Yes, we know that most people are familiar with the Cruella character from Disney’s 1961 animated classic 101 Dalmatians. The black and white skeletal figure with a gash of red lipstick for a mouth, plotting doom for precious puppies because it suits her. Cruella is not this story. This is an origin story, and for the purpose of this review, I’m going to assume you’ve seen the 2021 live-action movie starring Emma Stone. I want to talk about 3 things that caught my attention in the film. Beware, spoilers ahead and possible trigger warnings.
From beginning to end this film is overflowing with eye-catching fashion. The costume designer is Academy Award-winning Jenny Beaven of Mad Max: Fury Road, and Room with a View. Emma Stone reportedly had over 40 costume changes in the movie and every one of them was amazing. Even her “plain” work attire has classic lines and a beautiful silhouette reminiscent of designer royalty Vivienne Westwood.
As the movie progresses Cruella looks sharper and more extravagant with every costume change. Perhaps the most notable being her appearance at the black and white ball held by the Baroness. The simple white cloak Cruella wears as she crashes the party goes up in flames revealing a vibrant red dress. The cut and movement of the fabric give the impression that the garment itself could still be on fire.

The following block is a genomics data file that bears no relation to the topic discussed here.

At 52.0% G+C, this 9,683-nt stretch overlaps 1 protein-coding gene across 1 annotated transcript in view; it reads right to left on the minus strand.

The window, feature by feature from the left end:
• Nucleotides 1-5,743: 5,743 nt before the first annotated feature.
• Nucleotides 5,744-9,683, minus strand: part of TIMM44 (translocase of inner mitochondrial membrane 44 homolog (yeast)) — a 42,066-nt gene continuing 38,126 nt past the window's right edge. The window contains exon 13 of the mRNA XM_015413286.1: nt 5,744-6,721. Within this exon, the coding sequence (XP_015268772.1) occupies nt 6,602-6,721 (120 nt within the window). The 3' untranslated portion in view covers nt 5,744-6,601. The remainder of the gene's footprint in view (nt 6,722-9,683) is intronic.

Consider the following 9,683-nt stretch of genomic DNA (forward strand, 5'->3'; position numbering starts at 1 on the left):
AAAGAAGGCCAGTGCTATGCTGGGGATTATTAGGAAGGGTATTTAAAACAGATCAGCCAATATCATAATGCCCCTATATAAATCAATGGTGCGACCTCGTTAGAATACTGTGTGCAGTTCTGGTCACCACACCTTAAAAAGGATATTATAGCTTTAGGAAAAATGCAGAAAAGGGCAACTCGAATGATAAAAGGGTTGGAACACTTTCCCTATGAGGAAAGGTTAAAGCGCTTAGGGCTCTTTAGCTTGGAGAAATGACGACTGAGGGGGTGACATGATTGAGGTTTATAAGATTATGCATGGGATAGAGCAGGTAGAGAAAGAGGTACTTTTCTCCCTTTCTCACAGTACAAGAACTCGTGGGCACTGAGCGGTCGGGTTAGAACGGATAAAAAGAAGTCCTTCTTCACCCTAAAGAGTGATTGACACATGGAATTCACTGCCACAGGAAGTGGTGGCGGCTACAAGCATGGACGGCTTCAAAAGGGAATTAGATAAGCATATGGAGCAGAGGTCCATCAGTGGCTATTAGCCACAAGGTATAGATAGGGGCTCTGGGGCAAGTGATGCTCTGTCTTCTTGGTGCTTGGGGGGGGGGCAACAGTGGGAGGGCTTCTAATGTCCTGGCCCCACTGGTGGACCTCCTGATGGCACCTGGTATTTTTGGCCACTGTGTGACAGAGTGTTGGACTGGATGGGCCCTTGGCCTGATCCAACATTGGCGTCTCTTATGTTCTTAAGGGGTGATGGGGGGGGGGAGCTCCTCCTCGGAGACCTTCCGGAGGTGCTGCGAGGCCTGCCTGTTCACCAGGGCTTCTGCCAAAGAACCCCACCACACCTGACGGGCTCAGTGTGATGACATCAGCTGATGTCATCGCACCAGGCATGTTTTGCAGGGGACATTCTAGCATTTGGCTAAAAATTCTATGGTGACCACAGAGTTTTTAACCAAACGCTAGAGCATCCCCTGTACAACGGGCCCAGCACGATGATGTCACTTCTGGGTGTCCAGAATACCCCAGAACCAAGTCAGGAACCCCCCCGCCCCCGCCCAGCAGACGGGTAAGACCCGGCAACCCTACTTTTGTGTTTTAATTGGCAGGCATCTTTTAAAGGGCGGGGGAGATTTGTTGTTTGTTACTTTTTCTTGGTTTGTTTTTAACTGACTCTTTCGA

I’m not going to break down every fantastic frock, but I will say that even if you don’t like the story, it’s worth watching for the fashion!
Before Estella becomes Cruella, she befriendeds by Artie portrayed by John McCrea. A glam-rock esthetic influenced heavily by David Bowies Ziggy Stardust, Artie presents as queer and non-binary. On whether his character was meant to be queer or if McCrea chose to play them that way, he said this to Attitude:
“It depends on who you’re asking I suppose – but for me, yes, it’s official: he’s queer,” McCrea stated.
Much like Cruella, Artie is a fabulous fashionista, sporting androgynous clothing and makeup. Disney has often danced around gay characters; you can find about 7 Disney characters who have all previously been touted as Disney’s “first gay character.” However, none of them really sticks in the mind the way Artie does. Queers near and far will love Artie’s attitude on life. They may get looks but they don’t care, and that’s a mentality we should all have.
Gaslighting is prevalent throughout the movie, perpetrated primarily by Cruella’s bio mom the Baroness. If you don’t know what gaslighting is, it’s the sustained psychological manipulation to make the victim doubt their memories or even their sanity. If you’ve been a victim of it you may find sections of this movie uncomfortable or triggering.
The emotional abuse is glaring, obvious, and downright painful to watch. If Cruella is the hero of this story, there must be someone even viler than she to play the villain. The Baroness provides. Her self-serving narcissism is exaggerated like most villains are but it’s the gaslighting that is insidious and truly frightening because it happens every day to people all over the world.
Of all the spectacular things in this movie the gaslighting feels the most real, culminating with the Baroness literally shoving Cruella off a cliff. When she turns around and finds herself surrounded by witnesses, she immediately starts yelling, “You all saw it! She jumped! You saw she jumped.”
While the film deals with very real ugly gaslighting, it wraps it in opulent fantasy, fashion, and fiction making for an overall good viewing experience. I would highly recommend you give it a look even if you wait to grab it from a RedBox.